October 20, 2023

What are SG&A expenses?

With Firstbase since:

As a founder, you've probably heard the term "SG&A expenses." But what is SG&A, and why does it matter for your business?

In this brief guide, we’ll explain what SG&A expenses are, how to track them, and what they can indicate for your trajectory. Monitoring and optimizing different types of spending are critical for your company's financial outlook.

What does “SG&A” mean? 

SG&A expenses is short for selling, general and administrative expenses. These expenses, sometimes referred to as operating expenses, capture virtually all business expenses that can’t be directly attributed to the manufacturing of a product or service.

This sets it apart from the cost of goods sold, or COGS.

For example, let’s consider a fast-casual burger joint. 

The business owner will incur costs on the ingredients used to make the burger; the meat, buns, toppings, and so on. This is the cost of goods sold, because the costs are directly attributed to the product.

But a lot more goes into the sale of each burger than just the ingredients. There are salaries for the cook and the server, plus costs for the new grill the business owner just purchased. There’s also rent and property insurance. Perhaps the burger joint just rolled out a new marketing campaign. All of these costs fall under SG&A. 

SG&A expenses are commonly used to measure the financial health of a company, and understanding them is key to staying on top of your company’s viability. 

Different kinds of SG&A expenses 

Selling expenses 

Selling expenses are the costs associated with the sale, distribution and marketing of a product or service. 

They could include:

  • Salaries for sales and marketing employees
  • Sales commissions
  • Marketing and advertising
  • Shipping and distribution

General expenses 

This category covers other overhead expenses that are necessary to sustain the business, but not related to production, sales, or administration:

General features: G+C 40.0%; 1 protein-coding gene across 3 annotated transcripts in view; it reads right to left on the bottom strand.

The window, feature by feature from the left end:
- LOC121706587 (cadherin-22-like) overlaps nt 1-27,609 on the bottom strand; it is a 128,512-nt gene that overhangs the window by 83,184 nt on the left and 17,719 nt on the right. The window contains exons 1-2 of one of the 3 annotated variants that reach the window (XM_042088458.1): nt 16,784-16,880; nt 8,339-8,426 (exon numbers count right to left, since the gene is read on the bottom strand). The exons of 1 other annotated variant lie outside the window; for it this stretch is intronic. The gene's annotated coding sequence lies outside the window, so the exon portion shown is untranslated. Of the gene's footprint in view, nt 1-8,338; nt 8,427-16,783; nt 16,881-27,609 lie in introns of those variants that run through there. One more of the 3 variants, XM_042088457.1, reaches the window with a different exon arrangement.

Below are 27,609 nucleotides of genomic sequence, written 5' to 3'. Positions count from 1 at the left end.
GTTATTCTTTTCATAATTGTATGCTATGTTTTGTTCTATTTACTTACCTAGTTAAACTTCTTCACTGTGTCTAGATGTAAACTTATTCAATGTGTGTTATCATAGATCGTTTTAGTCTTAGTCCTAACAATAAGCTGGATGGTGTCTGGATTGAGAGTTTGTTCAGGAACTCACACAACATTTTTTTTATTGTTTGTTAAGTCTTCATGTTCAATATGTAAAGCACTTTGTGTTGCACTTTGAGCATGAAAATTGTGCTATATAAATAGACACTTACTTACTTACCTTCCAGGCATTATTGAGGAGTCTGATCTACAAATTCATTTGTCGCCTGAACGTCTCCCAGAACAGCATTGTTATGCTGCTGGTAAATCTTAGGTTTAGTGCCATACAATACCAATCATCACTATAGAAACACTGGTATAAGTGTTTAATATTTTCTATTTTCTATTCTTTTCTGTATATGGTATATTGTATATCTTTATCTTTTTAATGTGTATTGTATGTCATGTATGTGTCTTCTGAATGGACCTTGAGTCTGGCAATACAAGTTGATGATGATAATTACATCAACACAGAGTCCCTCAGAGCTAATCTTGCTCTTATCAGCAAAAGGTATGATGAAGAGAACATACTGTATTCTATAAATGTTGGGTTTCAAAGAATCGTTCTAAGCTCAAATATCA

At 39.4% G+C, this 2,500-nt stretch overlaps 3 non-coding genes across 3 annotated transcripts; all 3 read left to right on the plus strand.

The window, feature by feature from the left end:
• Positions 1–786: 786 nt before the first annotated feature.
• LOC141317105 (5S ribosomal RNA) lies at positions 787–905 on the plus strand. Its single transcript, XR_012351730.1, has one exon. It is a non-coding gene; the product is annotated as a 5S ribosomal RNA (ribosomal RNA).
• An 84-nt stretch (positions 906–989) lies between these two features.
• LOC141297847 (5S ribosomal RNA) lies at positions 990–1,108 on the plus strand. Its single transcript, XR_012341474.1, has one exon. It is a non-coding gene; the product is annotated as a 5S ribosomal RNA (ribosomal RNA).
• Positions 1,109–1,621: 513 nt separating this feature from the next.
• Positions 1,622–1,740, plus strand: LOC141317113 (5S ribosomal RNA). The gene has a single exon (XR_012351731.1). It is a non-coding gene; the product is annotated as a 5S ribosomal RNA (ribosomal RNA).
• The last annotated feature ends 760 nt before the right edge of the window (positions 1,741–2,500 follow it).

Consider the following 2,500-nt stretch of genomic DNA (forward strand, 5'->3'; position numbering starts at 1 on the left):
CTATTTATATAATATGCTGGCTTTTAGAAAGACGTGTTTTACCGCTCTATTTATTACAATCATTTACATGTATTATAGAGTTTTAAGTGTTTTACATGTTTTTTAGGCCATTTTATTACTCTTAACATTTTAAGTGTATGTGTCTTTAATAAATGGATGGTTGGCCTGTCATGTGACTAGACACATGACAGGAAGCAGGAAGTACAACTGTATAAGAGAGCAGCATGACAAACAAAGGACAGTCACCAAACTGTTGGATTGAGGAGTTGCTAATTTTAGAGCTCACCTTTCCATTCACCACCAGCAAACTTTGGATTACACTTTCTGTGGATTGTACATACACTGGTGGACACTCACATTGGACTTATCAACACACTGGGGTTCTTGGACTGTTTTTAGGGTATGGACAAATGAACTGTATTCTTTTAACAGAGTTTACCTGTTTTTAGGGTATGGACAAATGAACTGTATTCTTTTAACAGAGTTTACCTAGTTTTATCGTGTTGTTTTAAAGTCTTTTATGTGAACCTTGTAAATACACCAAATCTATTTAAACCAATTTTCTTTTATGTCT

• Rent
  • Electricity, internet, and other utilities
  • Office supplies

Administrative expenses 

Administrative expenses include costs that contribute to the administration or management of the business:

  • Wages for non-sales personnel, like those in human resources or accounting
  • Executive compensation  
  • Legal fees
  • Consulting fees 

Where are SG&A expenses reported? 

SG&A expenses are reported on the company’s income statement, below gross profit.

Gross profit is calculated by listing your company’s total revenue and subtracting the cost of goods sold. 

Thus, subtracting SG&A and all other miscellaneous expenses helps you arrive at your company’s net income, or “bottom line.”   

Why should I pay attention to SG&A expenses? 

There are several reasons to monitor SG&A expenses. While you may think expenses are expenses regardless of how they’re incurred, investors don’t think the same way.

As we touched on, SG&A expenses are listed separately from the cost of goods sold (COGS) on a company’s income statement. Because it’s difficult to cut COGS without harming the product, outside investors will often look at the ratio of SG&A expenses to sales revenue to determine whether or not your business provides a promising investment opportunity.

SG&A expenses are particularly important during mergers and acquisitions, as executives will often look to slash these costs first in order to reduce redundancies and boost profit.

Typical SG&A ratios vary widely from one industry to another. The median company in the energy and real estate sectors has a ratio below 10%, whereas the median health care company has a ratio above 40%. A ratio between 15% and 20% is usually considered healthy. While you don't want to have unnecessary SG&A expenses, some of these costs are simply necessary to keep a business running.

Note that SG&A expenses, like other expenses, are tax-deductible in the year the costs are incurred. 

Final thoughts 

Some SG&A expenses simply can’t be avoided, but that doesn’t mean you should let them balloon out of control. They’re a major factor in determining operating income, and key to determining profitability for shareholders.

Of course, you'll need to incorporate your business before you can start issuing equity to investors. Click the button below to initialize the incorporation process and start moving your company forward.

Get started with Firstbase

Start, grow, and manage your business. We're with you each step of the way.